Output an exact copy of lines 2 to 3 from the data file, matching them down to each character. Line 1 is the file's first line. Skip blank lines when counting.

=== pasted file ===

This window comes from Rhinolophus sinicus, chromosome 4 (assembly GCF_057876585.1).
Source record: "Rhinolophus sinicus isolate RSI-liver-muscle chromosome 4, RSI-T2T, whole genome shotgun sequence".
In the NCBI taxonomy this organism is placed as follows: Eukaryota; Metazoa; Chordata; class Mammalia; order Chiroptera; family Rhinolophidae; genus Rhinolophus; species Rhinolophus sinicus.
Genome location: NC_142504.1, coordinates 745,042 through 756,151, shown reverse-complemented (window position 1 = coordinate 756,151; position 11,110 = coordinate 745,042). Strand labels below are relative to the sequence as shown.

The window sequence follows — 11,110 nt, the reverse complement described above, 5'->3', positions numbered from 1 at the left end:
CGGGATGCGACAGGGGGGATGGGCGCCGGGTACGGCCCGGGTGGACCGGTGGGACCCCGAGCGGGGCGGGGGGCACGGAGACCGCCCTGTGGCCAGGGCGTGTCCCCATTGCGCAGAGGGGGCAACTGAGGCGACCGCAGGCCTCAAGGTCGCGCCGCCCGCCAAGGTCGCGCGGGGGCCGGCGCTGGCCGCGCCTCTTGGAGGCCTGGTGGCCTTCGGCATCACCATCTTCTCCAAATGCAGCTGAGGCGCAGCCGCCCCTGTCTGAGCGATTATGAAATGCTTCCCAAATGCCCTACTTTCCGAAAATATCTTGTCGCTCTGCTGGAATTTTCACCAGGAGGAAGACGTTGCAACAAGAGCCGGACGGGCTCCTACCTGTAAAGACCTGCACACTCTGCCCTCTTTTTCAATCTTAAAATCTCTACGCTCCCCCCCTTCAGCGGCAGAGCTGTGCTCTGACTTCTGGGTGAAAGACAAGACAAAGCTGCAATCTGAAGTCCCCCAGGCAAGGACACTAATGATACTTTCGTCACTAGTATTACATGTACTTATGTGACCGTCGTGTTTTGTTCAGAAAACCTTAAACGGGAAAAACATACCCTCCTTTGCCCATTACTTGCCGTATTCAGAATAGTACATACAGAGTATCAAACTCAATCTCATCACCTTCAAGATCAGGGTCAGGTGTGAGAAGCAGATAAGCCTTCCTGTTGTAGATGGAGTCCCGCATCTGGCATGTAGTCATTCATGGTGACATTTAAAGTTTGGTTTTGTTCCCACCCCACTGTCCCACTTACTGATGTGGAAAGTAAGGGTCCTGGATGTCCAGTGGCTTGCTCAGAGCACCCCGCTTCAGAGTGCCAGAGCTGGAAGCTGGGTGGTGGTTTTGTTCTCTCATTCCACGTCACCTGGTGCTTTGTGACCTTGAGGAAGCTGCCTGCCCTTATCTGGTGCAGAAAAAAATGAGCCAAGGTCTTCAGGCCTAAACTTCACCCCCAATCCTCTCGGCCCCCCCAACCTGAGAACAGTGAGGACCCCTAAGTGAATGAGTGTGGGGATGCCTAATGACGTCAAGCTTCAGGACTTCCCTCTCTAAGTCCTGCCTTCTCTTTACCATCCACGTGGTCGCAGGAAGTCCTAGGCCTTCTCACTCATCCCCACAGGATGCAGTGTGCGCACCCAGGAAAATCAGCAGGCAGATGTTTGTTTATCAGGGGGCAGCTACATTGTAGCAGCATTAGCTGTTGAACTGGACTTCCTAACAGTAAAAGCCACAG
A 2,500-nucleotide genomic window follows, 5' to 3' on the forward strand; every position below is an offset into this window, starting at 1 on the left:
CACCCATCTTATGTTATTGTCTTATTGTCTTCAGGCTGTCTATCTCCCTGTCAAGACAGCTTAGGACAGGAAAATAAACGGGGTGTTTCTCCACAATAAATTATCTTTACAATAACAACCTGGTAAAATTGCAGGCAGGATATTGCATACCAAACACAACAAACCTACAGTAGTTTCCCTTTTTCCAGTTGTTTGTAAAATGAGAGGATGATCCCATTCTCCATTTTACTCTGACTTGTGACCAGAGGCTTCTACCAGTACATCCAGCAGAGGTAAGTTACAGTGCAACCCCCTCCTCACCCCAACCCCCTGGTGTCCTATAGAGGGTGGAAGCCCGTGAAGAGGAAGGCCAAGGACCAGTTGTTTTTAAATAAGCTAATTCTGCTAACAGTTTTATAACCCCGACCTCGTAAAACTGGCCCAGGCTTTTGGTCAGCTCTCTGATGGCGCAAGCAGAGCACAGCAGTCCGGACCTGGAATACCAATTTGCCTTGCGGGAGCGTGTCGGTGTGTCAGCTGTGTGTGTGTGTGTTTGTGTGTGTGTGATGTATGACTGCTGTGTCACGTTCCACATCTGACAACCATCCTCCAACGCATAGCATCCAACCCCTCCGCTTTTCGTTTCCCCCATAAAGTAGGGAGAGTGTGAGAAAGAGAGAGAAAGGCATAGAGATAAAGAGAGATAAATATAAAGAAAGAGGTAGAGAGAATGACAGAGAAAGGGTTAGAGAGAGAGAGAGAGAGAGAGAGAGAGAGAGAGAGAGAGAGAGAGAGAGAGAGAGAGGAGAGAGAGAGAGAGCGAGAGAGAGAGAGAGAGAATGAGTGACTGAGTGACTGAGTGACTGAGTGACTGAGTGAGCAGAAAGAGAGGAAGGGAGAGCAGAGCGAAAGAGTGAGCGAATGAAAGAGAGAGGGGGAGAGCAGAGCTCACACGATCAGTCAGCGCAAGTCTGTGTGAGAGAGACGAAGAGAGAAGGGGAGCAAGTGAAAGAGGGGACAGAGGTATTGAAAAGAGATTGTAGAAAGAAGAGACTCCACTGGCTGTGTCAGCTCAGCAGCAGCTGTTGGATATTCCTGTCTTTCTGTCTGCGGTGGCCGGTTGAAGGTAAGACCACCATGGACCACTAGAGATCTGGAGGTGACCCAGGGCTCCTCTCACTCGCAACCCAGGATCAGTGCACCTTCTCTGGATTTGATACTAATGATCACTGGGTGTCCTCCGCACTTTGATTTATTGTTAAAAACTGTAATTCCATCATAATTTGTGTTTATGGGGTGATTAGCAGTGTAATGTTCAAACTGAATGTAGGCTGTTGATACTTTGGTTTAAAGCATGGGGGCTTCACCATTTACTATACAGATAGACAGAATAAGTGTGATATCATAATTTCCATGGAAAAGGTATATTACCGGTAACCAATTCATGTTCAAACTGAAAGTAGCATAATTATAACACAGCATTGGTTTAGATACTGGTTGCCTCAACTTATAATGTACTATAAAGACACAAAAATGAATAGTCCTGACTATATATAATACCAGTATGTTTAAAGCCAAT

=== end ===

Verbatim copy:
Source record: "Rhinolophus sinicus isolate RSI-liver-muscle chromosome 4, RSI-T2T, whole genome shotgun sequence".
In the NCBI taxonomy this organism is placed as follows: Eukaryota; Metazoa; Chordata; class Mammalia; order Chiroptera; family Rhinolophidae; genus Rhinolophus; species Rhinolophus sinicus.